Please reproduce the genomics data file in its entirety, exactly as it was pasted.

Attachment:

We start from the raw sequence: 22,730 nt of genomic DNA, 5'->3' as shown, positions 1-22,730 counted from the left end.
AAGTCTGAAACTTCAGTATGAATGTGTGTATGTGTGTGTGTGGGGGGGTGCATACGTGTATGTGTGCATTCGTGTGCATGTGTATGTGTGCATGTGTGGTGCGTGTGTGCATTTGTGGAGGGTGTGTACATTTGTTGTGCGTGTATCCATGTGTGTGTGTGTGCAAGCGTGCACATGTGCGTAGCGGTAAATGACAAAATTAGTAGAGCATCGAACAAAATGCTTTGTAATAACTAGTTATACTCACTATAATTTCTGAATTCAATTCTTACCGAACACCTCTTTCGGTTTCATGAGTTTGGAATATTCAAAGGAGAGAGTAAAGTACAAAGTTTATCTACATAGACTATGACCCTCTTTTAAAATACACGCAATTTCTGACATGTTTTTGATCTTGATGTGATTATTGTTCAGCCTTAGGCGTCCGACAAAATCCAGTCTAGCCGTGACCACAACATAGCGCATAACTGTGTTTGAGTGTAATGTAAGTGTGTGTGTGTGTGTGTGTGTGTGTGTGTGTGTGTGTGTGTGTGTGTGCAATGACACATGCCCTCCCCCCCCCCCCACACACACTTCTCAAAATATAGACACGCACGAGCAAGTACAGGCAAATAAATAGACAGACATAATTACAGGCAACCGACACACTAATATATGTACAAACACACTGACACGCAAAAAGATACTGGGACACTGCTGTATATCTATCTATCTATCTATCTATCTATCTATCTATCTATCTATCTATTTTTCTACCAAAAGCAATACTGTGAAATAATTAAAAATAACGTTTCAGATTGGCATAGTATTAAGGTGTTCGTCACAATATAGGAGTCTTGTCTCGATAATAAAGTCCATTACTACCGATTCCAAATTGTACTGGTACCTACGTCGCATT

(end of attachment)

We start from the raw sequence: 22,730 nt of genomic DNA, 5'->3' as shown, positions 1-22,730 counted from the left end.
AAGTCTGAAACTTCAGTATGAATGTGTGTATGTGTGTGTGTGGGGGGGTGCATACGTGTATGTGTGCATTCGTGTGCATGTGTATGTGTGCATGTGTGGTGCGTGTGTGCATTTGTGGAGGGTGTGTACATTTGTTGTGCGTGTATCCATGTGTGTGTGTGTGCAAGCGTGCACATGTGCGTAGCGGTAAATGACAAAATTAGTAGAGCATCGAACAAAATGCTTTGTAATAACTAGTTATACTCACTATAATTTCTGAATTCAATTCTTACCGAACACCTCTTTCGGTTTCATGAGTTTGGAATATTCAAAGGAGAGAGTAAAGTACAAAGTTTATCTACATAGACTATGACCCTCTTTTAAAATACACGCAATTTCTGACATGTTTTTGATCTTGATGTGATTATTGTTCAGCCTTAGGCGTCCGACAAAATCCAGTCTAGCCGTGACCACAACATAGCGCATAACTGTGTTTGAGTGTAATGTAAGTGTGTGTGTGTGTGTGTGTGTGTGTGTGTGTGTGTGTGTGTGTGTGTGCAATGACACATGCCCTCCCCCCCCCCCCACACACACTTCTCAAAATATAGACACGCACGAGCAAGTACAGGCAAATAAATAGACAGACATAATTACAGGCAACCGACACACTAATATATGTACAAACACACTGACACGCAAAAAGATACTGGGACACTGCTGTATATCTATCTATCTATCTATCTATCTATCTATCTATCTATCTATCTATTTTTCTACCAAAAGCAATACTGTGAAATAATTAAAAATAACGTTTCAGATTGGCATAGTATTAAGGTGTTCGTCACAATATAGGAGTCTTGTCTCGATAATAAAGTCCATTACTACCGATTCCAAATTGTACTGGTACCTACGTCGCATT